3 tactics of the enemy

The thief comes to steal, kill & destroy; I have come to that may have life, and have it to the full.

John 10:10 NIV

Welcome to 2023. So far, so good right? If not, I hope things get better for you and yours. As a matter of fact, this post may be for you. In the new year, most people plan goals for the rest of the year, and while I’m not objecting to doing just that, I’d like to insert a few words of encouragement between your resolutions. Before we get too far into the year, I wanted to begin with a post that’ll equip you for the enemy’s attacks because if it’s not self-sabotage or God blocking you, it’ll be Satan trying to fight your progress. Most of us, if not all of us as Christians, have heard this verse before. We’ve repeatedly repeated it and heard pastors and relatives say it; but have we really taken the time to understand what that means? What does an attack of the enemy or in this case, Satan, look like? The scripture above says he has only 3 tactics: Steal, kill and destroy. At first glance, they all look the same but after looking at each individually we can see the uniqueness in each one.

To Steal

1Steal: ” To take or appropriate without right or leave and with intent to keep or make use of wrongfully.” b) “To take away by force or unjust means.” d) “To appropriate to oneself or beyond one’s proper share: make oneself the focus of.” 3(a): “To seize, gain, or win by trickery, skill or daring.”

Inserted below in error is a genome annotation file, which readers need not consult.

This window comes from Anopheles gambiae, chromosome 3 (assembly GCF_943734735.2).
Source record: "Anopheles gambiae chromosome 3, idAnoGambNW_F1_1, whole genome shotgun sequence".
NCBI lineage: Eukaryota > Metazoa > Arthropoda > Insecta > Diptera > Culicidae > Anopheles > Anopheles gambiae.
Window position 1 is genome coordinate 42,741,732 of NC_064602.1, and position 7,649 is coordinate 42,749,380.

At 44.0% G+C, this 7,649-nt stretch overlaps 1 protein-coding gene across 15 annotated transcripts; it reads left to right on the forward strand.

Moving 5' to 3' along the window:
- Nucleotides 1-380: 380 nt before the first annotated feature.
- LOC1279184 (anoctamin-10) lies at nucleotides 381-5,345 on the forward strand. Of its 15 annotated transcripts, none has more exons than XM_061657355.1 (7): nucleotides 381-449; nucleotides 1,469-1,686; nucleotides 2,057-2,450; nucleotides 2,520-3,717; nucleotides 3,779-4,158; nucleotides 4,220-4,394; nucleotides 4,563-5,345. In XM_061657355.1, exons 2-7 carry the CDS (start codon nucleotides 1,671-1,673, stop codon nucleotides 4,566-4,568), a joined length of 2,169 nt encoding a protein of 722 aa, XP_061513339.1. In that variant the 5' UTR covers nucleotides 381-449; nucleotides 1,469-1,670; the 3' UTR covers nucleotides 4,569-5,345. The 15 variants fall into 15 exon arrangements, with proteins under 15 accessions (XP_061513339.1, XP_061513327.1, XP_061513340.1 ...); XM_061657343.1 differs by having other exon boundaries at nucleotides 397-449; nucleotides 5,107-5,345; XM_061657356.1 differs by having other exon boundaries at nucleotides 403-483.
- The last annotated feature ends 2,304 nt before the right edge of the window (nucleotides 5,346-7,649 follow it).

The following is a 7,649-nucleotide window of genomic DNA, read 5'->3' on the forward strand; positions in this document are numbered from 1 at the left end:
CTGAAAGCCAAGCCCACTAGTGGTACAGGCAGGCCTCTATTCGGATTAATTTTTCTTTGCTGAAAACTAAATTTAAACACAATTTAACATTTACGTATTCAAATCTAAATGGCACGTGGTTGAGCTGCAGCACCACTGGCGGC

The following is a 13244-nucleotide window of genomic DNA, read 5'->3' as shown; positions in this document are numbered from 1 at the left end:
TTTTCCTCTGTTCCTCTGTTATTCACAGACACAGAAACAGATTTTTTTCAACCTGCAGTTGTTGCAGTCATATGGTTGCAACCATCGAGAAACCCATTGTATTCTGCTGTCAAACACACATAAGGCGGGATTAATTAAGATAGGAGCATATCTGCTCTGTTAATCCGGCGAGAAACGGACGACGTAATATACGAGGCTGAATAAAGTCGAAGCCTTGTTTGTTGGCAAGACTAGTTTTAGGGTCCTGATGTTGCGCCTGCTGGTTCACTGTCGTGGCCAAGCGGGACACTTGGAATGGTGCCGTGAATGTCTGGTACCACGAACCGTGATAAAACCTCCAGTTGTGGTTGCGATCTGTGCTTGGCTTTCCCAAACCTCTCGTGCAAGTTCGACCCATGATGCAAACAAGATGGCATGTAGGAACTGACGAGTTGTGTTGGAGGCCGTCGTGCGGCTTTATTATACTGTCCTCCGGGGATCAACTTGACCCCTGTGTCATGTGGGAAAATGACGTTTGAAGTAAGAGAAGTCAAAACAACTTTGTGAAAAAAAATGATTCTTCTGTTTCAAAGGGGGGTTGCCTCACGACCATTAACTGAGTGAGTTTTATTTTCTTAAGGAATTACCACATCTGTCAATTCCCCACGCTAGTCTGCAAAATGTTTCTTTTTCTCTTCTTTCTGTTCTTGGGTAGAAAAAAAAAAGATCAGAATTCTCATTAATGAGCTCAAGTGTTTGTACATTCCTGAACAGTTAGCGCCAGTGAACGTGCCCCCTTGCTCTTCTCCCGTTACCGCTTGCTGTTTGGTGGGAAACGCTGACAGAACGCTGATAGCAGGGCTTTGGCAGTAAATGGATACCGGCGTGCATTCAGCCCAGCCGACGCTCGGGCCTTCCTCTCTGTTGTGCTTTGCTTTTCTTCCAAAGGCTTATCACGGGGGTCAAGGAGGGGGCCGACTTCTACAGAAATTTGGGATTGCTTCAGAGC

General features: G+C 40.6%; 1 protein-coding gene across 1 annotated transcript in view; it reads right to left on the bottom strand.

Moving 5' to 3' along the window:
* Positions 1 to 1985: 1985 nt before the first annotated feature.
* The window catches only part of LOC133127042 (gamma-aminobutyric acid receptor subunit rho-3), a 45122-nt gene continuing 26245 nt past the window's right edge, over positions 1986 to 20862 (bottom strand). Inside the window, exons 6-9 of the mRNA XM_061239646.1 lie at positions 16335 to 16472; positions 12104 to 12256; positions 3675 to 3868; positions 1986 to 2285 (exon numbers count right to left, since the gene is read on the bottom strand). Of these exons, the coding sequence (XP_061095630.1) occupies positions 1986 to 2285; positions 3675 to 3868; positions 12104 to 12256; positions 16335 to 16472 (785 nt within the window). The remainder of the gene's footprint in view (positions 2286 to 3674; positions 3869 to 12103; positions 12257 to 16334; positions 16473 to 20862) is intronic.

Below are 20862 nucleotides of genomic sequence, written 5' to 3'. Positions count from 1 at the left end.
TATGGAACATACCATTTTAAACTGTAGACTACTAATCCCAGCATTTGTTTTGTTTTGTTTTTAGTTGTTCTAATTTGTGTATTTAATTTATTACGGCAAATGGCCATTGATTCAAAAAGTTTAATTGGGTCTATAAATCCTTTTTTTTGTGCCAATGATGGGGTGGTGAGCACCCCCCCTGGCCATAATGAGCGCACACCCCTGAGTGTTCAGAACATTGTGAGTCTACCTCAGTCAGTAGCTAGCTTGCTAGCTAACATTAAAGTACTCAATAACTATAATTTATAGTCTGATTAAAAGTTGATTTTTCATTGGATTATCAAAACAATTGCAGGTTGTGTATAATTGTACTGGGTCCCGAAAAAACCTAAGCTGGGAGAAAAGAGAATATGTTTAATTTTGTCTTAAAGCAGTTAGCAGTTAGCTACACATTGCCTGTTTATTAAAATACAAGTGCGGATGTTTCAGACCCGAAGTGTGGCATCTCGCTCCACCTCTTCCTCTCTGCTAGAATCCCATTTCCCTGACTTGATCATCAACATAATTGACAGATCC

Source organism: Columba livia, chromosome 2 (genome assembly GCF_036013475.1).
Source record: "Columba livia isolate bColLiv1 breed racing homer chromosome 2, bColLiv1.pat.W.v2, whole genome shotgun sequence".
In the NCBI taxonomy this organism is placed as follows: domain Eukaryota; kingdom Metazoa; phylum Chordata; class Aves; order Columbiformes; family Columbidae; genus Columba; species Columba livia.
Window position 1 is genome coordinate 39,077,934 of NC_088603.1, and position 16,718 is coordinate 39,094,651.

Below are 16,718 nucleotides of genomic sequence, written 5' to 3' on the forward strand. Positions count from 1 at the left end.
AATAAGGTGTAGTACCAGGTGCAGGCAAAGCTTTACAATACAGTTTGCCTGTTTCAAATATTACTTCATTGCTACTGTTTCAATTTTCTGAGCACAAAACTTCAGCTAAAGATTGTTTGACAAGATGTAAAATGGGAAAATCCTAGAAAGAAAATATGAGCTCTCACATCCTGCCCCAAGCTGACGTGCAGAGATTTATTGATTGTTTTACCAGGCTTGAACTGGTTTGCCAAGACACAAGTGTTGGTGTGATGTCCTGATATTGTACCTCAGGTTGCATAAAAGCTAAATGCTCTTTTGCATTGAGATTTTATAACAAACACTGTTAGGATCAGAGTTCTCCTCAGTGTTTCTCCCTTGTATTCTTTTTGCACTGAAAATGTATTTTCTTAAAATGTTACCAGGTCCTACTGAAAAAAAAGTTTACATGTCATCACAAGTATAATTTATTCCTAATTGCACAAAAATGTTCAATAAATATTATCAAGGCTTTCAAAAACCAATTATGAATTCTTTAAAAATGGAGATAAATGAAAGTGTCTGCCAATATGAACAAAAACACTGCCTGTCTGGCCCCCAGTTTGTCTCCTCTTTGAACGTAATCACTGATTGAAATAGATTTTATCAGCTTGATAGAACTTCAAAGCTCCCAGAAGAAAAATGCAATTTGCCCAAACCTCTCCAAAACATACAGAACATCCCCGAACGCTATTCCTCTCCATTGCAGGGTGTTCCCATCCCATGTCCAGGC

While we know that Satan is a thief, we must understand what he decides to steal that allows him to steal everything else. Satan is a thief of the truth first and foremost. When you think of it, that causes death and destruction. Satan is known as “the father of lies” (John 8:44). Satan knows the truth which is why he can distort it. He omits information and twists facts to present them to us as facts to invade our emotions and push us to make decisions that distract and destroy God’s people. We see this in the Garden of Eden with Adam and Eve. In Genesis 3, we witness the conversation between Eve, God’s latest creation, and Satan, in the form of a snake. Here he takes God’s instruction, twists it, and questions it to Eve, who knew exactly what God spoke but it’s easy to hear differently when information justifies what we want to do. Satan pointed out how the fruit looked good to eat and how it’d increase her knowledge and it did, but not in the way she assumed. The same goes for the rest of us, believing the lies of the enemy will cause us to become barren.

To Kill

2Kill: “To deprive of life: cause the death of. b) to slaughter for food

Death is something most of humanity fear from the fear of dying physically or having to die to a habit or lifestyle we’ve connected to for so long, death is a subject most avoid. Satan is very aware of that and using that knowledge he can reconstruct fragments of truth into illusions that can become our perception. The tactic of Satan is to manipulate facts so that we’ll try to make a mistaken thing true in action while simultaneously destroying ourselves. We make decisions based on how we perceive the world and where we are within it. If we’re seeing out of a broken lens, it’s likely we’ll choose things that’ll bring harm believing we’re choosing safety while denying the correct path.